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Rules for flying drones

This information is provided by

Netherlands Enterprise Agency, RVO

If you use a drone (Remotely Piloted Aircraft System, RPAS) for commercial or recreational purposes, you must comply with European regulations.

Do you want to fly a drone (Remotely Piloted Aircraft System, RPAS, or unmanned aircraft system, UAS)? For instance for aerial photography or researching hard to reach places? You must comply with the European regulations for drones.

The rules are dependent on the risk of the of the flight. It makes no difference if you use the drone for commercial or for recreational purposes. These rules apply in all EASA countries.

Registration

All drone operators must register, with the exception of drones without a camera and that weigh less than 250 grams and toy drones that have a CE marking for toys. You register with the Netherlands Vehicle Authority (RDW). To do so you apply to RDW for a drone operator registration number. This number must be displayed on (all) your drone(s) and should be visible on the drone.

Categories

There are 3 categories of drones:

  • open
  • specific
  • certified

The category determines which permit or licence you need. Categories are determined by the flight risk of the drone. The risk depends among others on the weight of the drone, your knowledge, and the location of the flight. Each category has specific rules.

Open category

The open category is for drone flights with a low risk. This category is divided in 3 sub-categories:

  • A1 (up to 500 grams, class identification label 0 and 1 or none): may fly over people but not over assemblies of people;
  • A2 (up to 2 kilograms, class identification label 2): must keep at least 50 metres horizontal distance from people;
  • A3 (up to 25 kilograms, class identification label 2,3, 4): must fly far from people and at least 150 metres from urban areas.

If you fly a lightweight drone and you do not fly near crowds, in general the following conditions apply:

  • you may not fly your drone higher than 120 metres
  • you must have your drone in sight at all times
  • the drone may not weigh more than 25 kilograms
  • you may not use the drone to transport dangerous goods
  • you may not use the drone to drop anything
  • you must always give way to other aircraft
  • you cannot enter no-fly zones (you can find these easily using the Dutch air traffic management’s GoDrone app)
  • you must change your flying location when emergency services are active near you

Remote pilots must have completed the required training for flying drones over 250 grams and pass an online theory exam with a recognized Dutch flight school (in Dutch). Upon completion you can apply for a certificate to the RDW. You can apply for a Certificate of Completion (flight certificate for the A1 / A3 sub-category) or a Proficiency Certificate (flight licence for the A2 sub-category). These certificates are valid in other EU countries as well.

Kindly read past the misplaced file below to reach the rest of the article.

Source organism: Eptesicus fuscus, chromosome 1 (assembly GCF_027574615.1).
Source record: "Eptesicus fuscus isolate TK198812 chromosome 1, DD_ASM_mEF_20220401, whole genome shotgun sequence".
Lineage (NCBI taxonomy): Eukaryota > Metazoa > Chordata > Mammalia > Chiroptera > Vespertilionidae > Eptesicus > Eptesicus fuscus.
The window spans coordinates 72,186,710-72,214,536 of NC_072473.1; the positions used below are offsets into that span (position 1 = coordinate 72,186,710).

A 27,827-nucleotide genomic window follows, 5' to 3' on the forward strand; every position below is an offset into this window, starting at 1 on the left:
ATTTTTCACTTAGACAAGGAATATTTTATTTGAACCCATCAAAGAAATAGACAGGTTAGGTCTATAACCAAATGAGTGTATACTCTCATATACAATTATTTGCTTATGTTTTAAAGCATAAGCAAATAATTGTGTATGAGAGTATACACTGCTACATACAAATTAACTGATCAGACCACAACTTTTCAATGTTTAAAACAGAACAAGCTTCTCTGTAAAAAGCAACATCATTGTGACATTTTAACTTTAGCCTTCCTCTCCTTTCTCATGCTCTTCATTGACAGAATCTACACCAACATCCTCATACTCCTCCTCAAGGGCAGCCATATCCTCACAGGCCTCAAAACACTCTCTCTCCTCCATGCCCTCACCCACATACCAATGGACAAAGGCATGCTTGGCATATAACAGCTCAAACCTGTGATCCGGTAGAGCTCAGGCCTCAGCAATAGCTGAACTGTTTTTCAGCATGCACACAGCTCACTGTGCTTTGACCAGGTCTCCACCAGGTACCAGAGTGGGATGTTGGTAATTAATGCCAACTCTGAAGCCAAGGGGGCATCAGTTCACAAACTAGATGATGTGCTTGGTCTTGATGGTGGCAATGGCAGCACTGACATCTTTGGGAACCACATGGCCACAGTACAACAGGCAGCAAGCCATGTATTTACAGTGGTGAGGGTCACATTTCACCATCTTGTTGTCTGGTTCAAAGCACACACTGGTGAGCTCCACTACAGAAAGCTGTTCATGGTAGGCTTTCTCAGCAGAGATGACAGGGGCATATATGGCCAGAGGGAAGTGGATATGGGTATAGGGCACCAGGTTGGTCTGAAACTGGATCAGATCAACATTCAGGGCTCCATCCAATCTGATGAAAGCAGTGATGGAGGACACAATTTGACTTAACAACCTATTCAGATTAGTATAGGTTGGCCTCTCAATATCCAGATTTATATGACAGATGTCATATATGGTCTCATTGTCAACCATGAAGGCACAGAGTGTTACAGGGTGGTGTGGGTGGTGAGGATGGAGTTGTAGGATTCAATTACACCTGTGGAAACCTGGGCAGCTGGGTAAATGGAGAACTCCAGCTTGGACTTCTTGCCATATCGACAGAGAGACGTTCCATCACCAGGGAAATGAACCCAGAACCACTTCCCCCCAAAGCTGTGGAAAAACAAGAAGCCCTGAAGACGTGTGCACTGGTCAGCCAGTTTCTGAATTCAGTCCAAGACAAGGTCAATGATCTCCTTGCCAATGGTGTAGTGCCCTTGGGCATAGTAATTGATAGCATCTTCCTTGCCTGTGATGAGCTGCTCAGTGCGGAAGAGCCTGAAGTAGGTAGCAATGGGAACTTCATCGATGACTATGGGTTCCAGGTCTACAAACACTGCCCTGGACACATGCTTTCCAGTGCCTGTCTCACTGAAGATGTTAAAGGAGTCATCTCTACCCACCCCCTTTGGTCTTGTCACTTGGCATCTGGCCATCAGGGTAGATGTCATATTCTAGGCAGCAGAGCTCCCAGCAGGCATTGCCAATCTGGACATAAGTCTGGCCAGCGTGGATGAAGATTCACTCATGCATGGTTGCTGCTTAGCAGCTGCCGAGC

If you want to perform a drone flight in this category in another EU country, you do not need permission. You must however make sure to follow local rules. For instance on minimum age of the drone operator, or if there are any zones you are not allowed to fly a drone.

Specific category

The specific category is for drone flights with more risks. For instance:

  • you fly closer to people than in the open category
  • you fly near airports or airfields
  • you fly drone over 25 kilograms
  • you fly your drone near a residential area
  • you fly higher than 120 metres
  • you drop something off with your drone (for instance crop spraying)
  • you do not have your drone in direct view

You are not allowed to enter no-fly zones (you can find these easily using the Dutch air traffic management’s GoDrone app).

If your drone operation falls in this category, you need an operational authorisation (in Dutch), unless the operation is covered by a Standard Scenario (possible from February 2023). You apply for operational authorisation to the Human Environment and Transport Inspectorate (Inspectoraat voor de Leefomgeving en transport, ILT, in Dutch). Alternatively you can apply to ILT for a Light UAS Operator Certificate (LUC, in Dutch). Then you can operate more freely and without an operational authorisation. For help with your application you can contact ILT. You can add your licence or authorisation to your registration with RDW.

To fly drones in the specific category you need a Certificate of Completion and a Proficiency Certificate from RDW. You cannot yet apply for these. These certificates will be valid in other EU countries as well.

If you want to perform a drone flight in this category in another EU country, you must apply for permission from the national authorities.

Certified category

The certified category is for drone flights with the highest risk. For instance flying a large drone (over 3 metres) over crowds or using a drone for transporting people (taxi drone) or dangerous goods. This category is for flights that carry the same risks as manned aircraft.

The rules for this category are not yet fully established. Until then you will have to apply for a licence to the national aviation authority (in Dutch) for drones weighing less than 150 kilograms. The licensing procedures will be comparable with those for manned aircraft.

Insurance

It is mandatory to have a liability insurance when you fly a drone over 20kg. Make sure insurance has the right coverage in case you cause damage or injury. You can add your insurance with your registration with RDW.

Incidents

In case of an accident or incident (for instance a near collision) with your drone, you should notify ILT.

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This information is provided by

Netherlands Enterprise Agency, RVO
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